For funders and investors deploying grant capital:

Grant capital is important for supporting the social lending sector’s expansion. The development of new sector infrastructure and complementary technical assistance activities can help address common challenges faced across lenders and facilitate broader sector growth.

One such challenge is the need for a neutral third party to collect, analyze and report social lenders’ lending, finances and impact data on a regular basis. So an ongoing data collection and reporting platform for social lenders would be one possible example of sector infrastructure that could support responsible growth. This potential platform would allow social lenders and their investors to monitor and communicate sector progress along financial, social and environmental dimensions. More rigorous impact measurement would also improve lenders’ ability to monitor borrower business performance and associated risk.

Increased technical assistance for current and potential social lender clients will also contribute to the sector’s growth. Grant-funded technical assistance is required to aggregate smallholder farmers into new producer groups or connect them to other value chain actors, and to help early-stage businesses become eligible for social lender loans. Technical assistance is particularly critical for growing the pipeline of potential social lender clients in non-core social lending markets – for example in countries such as Ethiopia, Indonesia, Uganda and Colombia. Technical assistance can also support the provision of long-term capital, because it increases clients’ capacity to prepare the business plans and financial projections typically required to secure long-term financing.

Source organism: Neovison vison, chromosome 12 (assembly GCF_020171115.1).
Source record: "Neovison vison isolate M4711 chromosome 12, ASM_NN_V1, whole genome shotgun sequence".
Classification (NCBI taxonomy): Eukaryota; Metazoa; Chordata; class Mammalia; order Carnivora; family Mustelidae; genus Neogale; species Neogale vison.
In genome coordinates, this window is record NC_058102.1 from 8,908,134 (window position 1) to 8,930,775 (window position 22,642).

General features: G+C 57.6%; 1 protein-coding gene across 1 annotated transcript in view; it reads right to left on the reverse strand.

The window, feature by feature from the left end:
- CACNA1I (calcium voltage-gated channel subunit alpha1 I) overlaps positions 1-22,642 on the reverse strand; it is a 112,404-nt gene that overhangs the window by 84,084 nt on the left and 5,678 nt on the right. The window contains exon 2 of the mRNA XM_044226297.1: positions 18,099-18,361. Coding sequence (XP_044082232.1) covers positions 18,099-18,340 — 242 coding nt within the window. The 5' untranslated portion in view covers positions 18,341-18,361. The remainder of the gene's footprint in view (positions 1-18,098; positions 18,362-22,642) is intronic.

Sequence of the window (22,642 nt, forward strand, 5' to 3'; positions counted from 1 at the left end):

Growing the social lending sector is one important pathway towards meeting the significant unmet demand for smallholder agricultural finance. To read the complete Investor and Funder Guide to the Agricultural Social Lending Sector, click here.

Laura Goldman is a project manager in the New York City office of Dalberg Global Development Advisors.

impact investing, lending, smallholder farmers